Reagan OMB director David Stockman: Larry Kudlow would be the 'wrong voice' to replace Gary Cohn at the White House

  • Larry Kudlow won't be able to wake up Trump from an economic agenda that's "off the deep end," David Stockman says.
  • Stockman, formerly Kudlow's boss in the Reagan administration, says any drag from trade policy is far outweighed by the looming Trump "fiscal disaster."

Larry Kudlow, a former Wall Street economist and current CNBC senior contributor, would be "exactly the wrong voice" as President Donald Trump's new top economic advisor, said former Reagan budget director David Stockman.

Somebody needs to wake-up Trump from an economic agenda that's "off the deep end," something Kudlow would not be able to do, Stockman argued on CNBC's "Fast Money Halftime Report."

Kudlow is a "Wall Street cheerleader," added Stockman, who was Kudlow's old boss at the Office of Management and Budget during the Reagan administration.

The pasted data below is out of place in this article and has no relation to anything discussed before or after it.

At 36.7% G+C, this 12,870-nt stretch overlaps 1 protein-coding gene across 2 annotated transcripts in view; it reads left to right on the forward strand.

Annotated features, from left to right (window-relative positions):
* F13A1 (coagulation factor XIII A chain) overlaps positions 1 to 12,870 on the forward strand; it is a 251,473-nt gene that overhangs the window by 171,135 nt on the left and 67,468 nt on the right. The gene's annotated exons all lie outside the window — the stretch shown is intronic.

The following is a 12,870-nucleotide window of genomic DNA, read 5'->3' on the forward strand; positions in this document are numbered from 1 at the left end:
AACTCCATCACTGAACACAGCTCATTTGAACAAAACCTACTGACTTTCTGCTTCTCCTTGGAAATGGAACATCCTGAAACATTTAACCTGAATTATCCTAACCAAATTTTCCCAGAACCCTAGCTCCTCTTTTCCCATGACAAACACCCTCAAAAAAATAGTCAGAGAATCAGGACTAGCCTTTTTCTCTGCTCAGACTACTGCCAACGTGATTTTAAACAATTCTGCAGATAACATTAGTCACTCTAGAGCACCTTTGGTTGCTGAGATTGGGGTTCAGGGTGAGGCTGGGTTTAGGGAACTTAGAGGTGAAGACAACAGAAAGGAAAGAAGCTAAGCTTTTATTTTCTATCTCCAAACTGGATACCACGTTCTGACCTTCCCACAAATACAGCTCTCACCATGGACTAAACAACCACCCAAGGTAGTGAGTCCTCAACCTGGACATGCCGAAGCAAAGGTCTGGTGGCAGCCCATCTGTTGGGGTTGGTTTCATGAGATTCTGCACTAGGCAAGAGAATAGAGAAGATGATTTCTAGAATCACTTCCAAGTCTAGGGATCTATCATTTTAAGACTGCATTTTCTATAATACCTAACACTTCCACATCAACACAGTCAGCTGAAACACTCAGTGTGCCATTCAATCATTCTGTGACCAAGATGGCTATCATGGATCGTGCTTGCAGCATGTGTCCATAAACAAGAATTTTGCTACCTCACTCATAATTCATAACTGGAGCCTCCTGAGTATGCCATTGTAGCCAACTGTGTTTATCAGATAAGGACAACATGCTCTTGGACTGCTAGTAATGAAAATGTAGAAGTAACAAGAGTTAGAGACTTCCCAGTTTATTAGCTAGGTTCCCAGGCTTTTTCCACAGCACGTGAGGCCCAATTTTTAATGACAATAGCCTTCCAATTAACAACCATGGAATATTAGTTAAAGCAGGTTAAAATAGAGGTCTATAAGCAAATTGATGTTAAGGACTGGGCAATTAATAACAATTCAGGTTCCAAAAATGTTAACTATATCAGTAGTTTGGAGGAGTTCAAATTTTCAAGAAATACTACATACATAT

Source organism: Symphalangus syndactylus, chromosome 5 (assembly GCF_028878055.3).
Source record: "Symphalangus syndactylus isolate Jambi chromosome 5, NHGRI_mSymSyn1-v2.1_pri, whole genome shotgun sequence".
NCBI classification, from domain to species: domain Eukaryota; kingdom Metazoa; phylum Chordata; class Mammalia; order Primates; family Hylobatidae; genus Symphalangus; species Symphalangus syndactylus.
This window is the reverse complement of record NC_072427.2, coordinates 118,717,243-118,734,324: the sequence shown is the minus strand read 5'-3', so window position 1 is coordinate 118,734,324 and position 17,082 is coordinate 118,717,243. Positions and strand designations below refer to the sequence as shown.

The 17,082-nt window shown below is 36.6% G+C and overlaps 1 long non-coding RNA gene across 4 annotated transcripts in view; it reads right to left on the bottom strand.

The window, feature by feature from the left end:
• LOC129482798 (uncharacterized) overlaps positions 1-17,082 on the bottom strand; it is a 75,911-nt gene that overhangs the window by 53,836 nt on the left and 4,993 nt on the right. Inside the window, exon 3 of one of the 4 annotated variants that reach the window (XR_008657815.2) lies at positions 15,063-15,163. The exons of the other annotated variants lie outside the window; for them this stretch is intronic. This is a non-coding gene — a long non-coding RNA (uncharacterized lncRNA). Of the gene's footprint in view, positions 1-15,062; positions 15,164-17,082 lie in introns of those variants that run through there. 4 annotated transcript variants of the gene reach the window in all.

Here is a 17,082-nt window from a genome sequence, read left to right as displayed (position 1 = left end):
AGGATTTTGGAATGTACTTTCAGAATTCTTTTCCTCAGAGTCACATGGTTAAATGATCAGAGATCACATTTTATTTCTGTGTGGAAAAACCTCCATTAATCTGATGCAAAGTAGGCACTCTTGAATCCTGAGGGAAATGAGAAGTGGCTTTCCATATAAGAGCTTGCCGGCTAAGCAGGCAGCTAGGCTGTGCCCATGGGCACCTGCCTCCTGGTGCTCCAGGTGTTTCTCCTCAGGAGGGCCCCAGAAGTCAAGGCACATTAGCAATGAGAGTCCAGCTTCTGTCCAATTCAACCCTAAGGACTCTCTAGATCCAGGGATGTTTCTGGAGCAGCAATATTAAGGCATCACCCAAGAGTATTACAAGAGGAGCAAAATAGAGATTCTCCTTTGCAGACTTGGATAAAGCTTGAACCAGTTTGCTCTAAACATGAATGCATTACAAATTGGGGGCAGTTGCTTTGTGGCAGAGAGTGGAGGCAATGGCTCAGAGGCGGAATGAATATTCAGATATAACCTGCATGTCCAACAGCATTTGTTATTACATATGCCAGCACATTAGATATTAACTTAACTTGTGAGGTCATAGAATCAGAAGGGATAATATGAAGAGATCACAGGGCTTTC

Stockman's comments came in response to CNBC's Jim Cramer's report that Kudlow is "the leading candidate" to replace Gary Cohn as director of Trump's National Economic Council.

Cohn, president of Goldman Sachs before joining team Trump, announced his resignation last week from his White House post after he lost his fight against steel and aluminum tariffs.

Kudlow, an unapologetic free-trade advocate throughout his career, has recently softened his stance on China as a bad actor. That would put in him in good standing with Trump's views, said Cramer, who worked for years on their onetime CNBC show, "Kudlow and Cramer."

But like Cohn, Kudlow has said recently on CNBC he would have advised the president not to pursue tariffs as a way to bring China and other unfair traders to heel. Kudlow was an informal advisor to Trump during the 2016 presidential campaign.

While much of the speculation surrounding a Kudlow pick was around trade on Monday, Stockman said any drag from trade policy is far outweighed by the looming Trump "fiscal disaster."

Kudlow thinks the U.S. economy can grow its way out of rising deficits, but this late in the business cycle post-Great Recession that's not possible, Stockman argued.

In his reporting, Cramer, host of CNBC's "Mad Money," stressed that no decision by Trump has been made on Kudlow or anyone else to take Cohn's place.

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